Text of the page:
Wednesday, October 31, 2012

Are You Using Identity as Association Marketing Strategy

Sitting in the airport last Saturday, I noticed a huge number of people wearing logoed clothing that identified themselves with their team, cause, city, company. Rather than a team or cause, some were unpaid walking billboards for “cool” apparel companies.


In 35 minutes, I saw hats, t-shirts, jackets and bags promoting:

  • STL Cardinals
  • SF Giants
  • Ohio State
  • Mizzou
  • Miami (Ohio)
  • Maryville
  • Houston
  • Texas
  • Utah
  • Cincinnati Bearcats
  • Ole Miss
  • USAF
  • P38 Lightning
  • Volcom
  • Ernst & Young
  • Swiss Army
  • Nautica
  • The Black Dog
  • Pink
  • North Face
  • Nike
  • Under Armour
Years ago, the American Society of Association Executives (ASAE) published a document called Community as Strategy: 10 Fundamentals. It identified five core businesses within the fundamentals. ASAE labeled one as The Identity Business ... which stated “Symbols make community visible” and included logos, design, where we meet, honors, etc.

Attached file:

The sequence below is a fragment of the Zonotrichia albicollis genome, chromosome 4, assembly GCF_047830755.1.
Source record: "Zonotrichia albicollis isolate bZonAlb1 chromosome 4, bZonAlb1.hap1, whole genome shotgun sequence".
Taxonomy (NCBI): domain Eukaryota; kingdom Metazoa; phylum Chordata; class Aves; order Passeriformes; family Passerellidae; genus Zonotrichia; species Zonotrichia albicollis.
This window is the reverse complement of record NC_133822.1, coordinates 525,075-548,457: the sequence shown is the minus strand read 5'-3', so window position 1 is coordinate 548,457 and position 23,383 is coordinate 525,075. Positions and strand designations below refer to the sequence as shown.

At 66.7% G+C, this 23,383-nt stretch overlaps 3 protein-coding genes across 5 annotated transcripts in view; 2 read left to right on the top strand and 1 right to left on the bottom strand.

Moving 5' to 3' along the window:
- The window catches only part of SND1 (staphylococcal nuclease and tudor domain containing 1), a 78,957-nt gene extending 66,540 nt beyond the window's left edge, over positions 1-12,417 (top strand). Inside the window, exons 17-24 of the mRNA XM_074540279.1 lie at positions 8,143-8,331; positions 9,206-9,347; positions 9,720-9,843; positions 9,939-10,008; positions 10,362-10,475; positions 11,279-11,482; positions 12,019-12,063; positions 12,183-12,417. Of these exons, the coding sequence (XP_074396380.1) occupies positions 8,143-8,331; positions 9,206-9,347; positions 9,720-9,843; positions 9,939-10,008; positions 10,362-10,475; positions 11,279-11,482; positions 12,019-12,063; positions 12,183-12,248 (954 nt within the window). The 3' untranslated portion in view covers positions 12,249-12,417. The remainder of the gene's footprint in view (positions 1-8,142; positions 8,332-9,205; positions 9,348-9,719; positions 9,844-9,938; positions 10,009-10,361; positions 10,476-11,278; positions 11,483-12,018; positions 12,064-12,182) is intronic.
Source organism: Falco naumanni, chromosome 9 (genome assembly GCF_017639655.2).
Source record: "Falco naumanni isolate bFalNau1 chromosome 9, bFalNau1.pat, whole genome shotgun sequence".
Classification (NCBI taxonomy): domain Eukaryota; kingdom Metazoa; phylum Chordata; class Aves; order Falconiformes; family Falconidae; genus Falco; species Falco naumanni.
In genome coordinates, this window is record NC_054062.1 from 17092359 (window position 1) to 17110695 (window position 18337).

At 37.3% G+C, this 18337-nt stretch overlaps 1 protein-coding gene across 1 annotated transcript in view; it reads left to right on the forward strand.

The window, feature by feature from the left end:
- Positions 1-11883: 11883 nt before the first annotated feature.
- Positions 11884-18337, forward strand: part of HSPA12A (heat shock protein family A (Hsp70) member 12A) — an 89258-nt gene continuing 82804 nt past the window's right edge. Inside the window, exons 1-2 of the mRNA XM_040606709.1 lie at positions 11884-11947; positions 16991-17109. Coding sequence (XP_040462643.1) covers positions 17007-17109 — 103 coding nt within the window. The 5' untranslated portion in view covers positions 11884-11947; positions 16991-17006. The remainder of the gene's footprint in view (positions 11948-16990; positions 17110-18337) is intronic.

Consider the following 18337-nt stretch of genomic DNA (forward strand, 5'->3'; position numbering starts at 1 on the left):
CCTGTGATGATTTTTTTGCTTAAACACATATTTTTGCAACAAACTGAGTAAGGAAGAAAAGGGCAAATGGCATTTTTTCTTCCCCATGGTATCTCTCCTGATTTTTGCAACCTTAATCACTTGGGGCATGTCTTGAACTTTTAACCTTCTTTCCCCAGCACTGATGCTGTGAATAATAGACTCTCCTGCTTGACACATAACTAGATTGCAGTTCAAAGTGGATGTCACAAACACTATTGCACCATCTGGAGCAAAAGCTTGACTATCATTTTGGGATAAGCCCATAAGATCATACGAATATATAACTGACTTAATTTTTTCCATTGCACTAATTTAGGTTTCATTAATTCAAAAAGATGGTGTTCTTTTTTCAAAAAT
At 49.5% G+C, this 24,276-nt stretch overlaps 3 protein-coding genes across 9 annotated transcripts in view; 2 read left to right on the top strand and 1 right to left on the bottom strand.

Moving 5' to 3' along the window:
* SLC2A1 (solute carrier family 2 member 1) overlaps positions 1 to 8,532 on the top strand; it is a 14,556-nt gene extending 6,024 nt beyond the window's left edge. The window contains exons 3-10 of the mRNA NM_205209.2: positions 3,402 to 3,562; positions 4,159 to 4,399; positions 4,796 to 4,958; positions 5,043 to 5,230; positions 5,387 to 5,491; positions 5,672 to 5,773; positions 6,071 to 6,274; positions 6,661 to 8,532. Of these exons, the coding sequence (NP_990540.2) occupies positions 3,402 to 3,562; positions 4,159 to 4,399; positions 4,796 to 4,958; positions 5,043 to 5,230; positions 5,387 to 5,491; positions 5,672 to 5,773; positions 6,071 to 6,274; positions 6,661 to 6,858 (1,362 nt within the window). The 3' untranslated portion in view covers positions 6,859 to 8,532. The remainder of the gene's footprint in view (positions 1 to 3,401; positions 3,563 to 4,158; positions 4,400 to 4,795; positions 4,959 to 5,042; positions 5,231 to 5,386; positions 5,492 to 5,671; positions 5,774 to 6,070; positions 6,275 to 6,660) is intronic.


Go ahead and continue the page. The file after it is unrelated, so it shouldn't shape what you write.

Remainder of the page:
The report was focused on creating identity within your association community.

But, all those shirts in the airport made me think identity can extend beyond the internal community.

How can we as association executives get our members (and others) to wear our stuff? How do we engage them to "affiliate" and "promote" our brand or cause?

Think about it?

If you don't have a "cool" name or acronym, what might you do to create a theme, message or design that your members, prospects, friends view as "cool enough" to buy and wear around town or around the country?
This could advance your mission, cause, industry or profession.
What's it worth to get others to promote your brand?

2 comments:

  1. Interesting concept -- building an identity outside of our "universe." Given the constraint on resources that most associations face, outward facing brand-building would have to be a key organizational goal (and have major board support) to warrant investment.

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  2. Thanks Lori,

    You're correct that overall strategy and resources matter. Identity is both an internal and external strategy that works for some but not others.

    BTW: I was a CASE member/speaker way back when it became CASE!

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